This biopsychosocial model has been widely used for many decades in the treatment of spinal cord injury, head injury, stroke, multiple sclerosis, polio, and various neuromuscular injuries and disorders. In these instances, cure is not yet possible and the emphasis is on maximizing function. Functional restoration programs rely on the same principles and apply it to chronic pain conditions that have not responded and/or are not likely to respond to standard medical treatment.

A comprehensive evaluation is the initial step. The purpose of the evaluation is to not only obtain baseline functional data, but also to determine factors favoring a good outcome as well as obvious or potential barriers to treatment. The evaluation also introduces the patient and their family to the team. Developing trust and rapport is part of the evaluation process since they too will become an integral part of the team once they are accepted into the program.  A critical part of the evaluation includes identifying functional goals that are important and meaningful to the patient and that can realistically be achieved within specified timeframes. Equally important is identifying patients that are not medically or emotionally stable or ready to participate in this type of treatment.

Functional restoration programs generally involve the patient participating in physical activities directed on improving strength, endurance and cognitive-behavioral therapy to assist them toward acceptance and to help reframe their thoughts and actions to healthier living. Additional treatment may include nutritional guidance, relaxation classes, vocational counseling and return to work planning, yoga and/or tai chi.  The interdisciplinary team typically meets weekly and as needed to review the patient’s progress, barriers to treatment, and strategies to assist them in overcoming those hurdles. Some functional restoration programs have aftercare or transitional programs to help patients maintain gains and/or minimize the risk of relapse after program completion.

At present, there are no universally agreed upon short-term or long-term outcome measures for functional restoration programs. However, there is evidence-based scientific data documenting the benefits and cost-effectiveness of these programs for the treatment of chronic pain. The key to achieving a successful and sustainable outcome relies heavily on empowering the patient to regain control and responsibility over their health and well-being, while at the same time minimizing their reliance on healthcare professionals, which ultimately translates into reduced utilization of healthcare resources.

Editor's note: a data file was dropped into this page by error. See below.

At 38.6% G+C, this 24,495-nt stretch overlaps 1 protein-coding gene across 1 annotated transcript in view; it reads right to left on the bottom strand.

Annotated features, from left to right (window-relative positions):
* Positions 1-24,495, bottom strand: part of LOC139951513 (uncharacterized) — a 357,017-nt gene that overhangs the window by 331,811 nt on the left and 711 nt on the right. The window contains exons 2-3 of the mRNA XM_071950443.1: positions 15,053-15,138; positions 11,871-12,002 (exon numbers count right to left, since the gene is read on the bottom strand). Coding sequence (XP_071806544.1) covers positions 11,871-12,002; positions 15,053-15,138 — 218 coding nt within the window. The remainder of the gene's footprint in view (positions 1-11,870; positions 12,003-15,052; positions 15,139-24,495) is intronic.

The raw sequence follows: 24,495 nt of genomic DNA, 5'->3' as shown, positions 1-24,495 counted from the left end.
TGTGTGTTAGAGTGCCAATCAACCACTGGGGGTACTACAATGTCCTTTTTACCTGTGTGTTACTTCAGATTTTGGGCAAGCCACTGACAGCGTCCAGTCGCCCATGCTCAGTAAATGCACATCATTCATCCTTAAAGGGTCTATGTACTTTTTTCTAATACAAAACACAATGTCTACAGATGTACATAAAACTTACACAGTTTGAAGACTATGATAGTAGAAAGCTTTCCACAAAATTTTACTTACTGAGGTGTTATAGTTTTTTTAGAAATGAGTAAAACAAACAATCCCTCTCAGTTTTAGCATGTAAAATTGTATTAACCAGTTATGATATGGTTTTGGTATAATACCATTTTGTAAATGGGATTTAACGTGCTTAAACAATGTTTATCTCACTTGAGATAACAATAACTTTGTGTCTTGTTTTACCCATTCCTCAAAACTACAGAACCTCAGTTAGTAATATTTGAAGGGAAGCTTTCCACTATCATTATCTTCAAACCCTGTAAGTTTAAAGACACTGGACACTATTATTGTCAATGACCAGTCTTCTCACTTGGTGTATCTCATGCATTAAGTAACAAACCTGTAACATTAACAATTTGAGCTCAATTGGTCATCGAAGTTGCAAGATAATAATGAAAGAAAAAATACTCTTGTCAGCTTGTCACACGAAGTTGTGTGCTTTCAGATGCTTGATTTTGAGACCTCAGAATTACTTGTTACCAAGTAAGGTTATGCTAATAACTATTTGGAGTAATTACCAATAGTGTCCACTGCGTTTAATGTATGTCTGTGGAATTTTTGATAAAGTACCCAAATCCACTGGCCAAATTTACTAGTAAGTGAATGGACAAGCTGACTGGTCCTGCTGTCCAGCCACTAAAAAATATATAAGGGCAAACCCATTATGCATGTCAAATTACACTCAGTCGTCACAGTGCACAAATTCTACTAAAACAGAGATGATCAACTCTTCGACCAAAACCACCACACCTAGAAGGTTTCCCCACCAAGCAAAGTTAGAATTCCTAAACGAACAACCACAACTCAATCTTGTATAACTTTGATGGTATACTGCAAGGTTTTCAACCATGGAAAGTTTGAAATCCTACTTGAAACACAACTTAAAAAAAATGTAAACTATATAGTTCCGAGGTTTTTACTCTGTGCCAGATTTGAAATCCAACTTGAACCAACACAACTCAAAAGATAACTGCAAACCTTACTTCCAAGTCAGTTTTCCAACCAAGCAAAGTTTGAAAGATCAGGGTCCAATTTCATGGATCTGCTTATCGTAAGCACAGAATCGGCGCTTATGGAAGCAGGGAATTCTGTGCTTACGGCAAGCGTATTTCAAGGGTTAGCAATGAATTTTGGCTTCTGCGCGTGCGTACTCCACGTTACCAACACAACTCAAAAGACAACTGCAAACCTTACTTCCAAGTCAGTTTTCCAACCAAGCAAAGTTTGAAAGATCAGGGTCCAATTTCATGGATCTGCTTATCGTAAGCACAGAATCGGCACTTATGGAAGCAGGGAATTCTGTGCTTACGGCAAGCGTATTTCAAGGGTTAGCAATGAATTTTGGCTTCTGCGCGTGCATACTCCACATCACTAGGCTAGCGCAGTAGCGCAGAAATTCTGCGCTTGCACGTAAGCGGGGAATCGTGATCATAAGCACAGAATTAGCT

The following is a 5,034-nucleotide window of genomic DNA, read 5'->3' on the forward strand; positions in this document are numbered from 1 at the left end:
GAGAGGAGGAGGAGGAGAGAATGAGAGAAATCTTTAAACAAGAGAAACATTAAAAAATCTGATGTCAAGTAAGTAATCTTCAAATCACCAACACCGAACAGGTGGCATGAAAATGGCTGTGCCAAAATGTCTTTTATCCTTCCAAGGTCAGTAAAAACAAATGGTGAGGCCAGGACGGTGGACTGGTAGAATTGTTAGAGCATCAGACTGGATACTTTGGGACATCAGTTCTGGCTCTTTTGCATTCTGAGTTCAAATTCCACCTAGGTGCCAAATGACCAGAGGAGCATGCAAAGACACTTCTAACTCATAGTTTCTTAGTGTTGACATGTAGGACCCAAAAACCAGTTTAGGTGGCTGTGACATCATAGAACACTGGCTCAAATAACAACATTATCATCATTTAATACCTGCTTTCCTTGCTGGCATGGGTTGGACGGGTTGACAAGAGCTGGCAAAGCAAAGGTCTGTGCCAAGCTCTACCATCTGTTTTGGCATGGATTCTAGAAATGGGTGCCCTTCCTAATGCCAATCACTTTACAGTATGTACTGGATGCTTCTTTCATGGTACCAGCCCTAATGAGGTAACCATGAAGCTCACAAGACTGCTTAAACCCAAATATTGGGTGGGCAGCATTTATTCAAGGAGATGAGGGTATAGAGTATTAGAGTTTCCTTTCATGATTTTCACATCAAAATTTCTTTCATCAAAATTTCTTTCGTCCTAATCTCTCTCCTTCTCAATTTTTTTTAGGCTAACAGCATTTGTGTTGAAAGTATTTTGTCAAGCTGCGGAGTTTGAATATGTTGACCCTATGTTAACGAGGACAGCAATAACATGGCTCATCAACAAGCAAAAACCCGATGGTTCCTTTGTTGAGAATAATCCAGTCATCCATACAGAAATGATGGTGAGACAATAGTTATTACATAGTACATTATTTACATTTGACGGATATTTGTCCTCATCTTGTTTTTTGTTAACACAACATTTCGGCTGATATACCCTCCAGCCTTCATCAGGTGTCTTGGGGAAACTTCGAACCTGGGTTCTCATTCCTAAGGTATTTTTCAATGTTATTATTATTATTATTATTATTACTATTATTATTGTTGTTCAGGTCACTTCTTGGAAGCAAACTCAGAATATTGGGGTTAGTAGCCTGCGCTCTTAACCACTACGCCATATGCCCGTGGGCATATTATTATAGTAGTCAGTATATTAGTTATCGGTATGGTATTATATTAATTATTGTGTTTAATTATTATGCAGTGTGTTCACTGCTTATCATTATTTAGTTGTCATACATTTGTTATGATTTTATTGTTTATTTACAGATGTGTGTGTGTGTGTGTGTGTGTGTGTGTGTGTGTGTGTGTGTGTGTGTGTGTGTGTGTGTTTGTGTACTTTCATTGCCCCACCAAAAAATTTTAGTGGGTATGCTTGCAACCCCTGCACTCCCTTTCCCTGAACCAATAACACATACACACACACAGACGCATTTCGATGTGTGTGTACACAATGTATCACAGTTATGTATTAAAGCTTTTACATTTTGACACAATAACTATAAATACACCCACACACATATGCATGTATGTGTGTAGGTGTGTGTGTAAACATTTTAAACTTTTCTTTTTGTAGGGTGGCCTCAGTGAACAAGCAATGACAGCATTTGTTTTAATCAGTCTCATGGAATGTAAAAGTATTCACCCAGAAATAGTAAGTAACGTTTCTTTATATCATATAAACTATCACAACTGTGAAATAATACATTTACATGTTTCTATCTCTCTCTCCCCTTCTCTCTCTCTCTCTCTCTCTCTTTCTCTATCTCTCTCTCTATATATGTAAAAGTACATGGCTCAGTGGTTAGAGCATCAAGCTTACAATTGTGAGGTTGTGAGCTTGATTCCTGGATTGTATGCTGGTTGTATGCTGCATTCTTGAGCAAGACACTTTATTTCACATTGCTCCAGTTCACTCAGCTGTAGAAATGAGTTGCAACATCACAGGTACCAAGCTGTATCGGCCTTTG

Contributor:

Michael Post, M.D.

Chief Medical Officer RehabOne Medical Group

Diplomate, American Board of Physical Medicine & Rehabilitation

Subspecialty Board Certification in Pain Medicine

Diplomate, American Board of Pain Medicine

Qualified Medical Evaluator

References:

Gatchel, R.J. & Okifuji. Evidence-based Scientific Data Documenting the Treatment and Cost-Effectiveness of Comprehensive Pain Programs for Chronic Nonmalignant Pain. The Journal of Pain, Volume 7, No 11, 2006: pp 779-793.

Gatchel, R.J. & Mayer, T.G. Evidence-informed management of chronic low back pain with functional restoration. The Spine Journal, Volume 8, 2008: pp 65-69.

California Division of Worker’s Compensation, Medical Treatment Utilization Schedule. Chronic Pain Treatment Guidelines, 2009, pp 30-32, 49.

American College of Occupational and Environmental Medicine, Occupational Medicine Practice Guidelines, Second Edition, 2004. pp 113-114.

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Lifestyle Changes: Forming Healthy Habits in 2013

woman-drinking-water

Once we make a decision to improve our lifestyle, it is important to be able to execute a plan so that we are successful and meet our goal.  Planningfor this change in habit is as important as changing the habit it self.  It is the key that will lead to a successful lifestyle change.  Below are some tips on making healthy lifestyle changes, or form new habits, in 2013.

 

 

  • Make sure the new habit you want to create is specific and measurable. For example, a habit of “drinking morewater” is insufficient whereas a habit of “drinking 6 glasses of water a day” is easier to do and measure your success.

 

  • Do it in the same place, same time, and same surroundings – if possible, for the first few weeks.   You need to set up reminders to help you remember the action at the time you want to do it or you may end up at the end of the day remembering that you were meaning to start your new habit but forgot.  When cues like time of day, place and circumstances are the same in each case it is easier to stick to your new habit (e.g. taking vitamins after brushing your teeth). During the time before the action becomes a habit, you will need to use these external reminders. Make it easy for yourself to remember what you are trying to do:  certain ritual times (waking, leaving the home, before turning on the TV) help best.  Alarms, notes, friends to call you, rubber bands on your wrist, or a reminder in your phone to remember to complete your new action work well, too.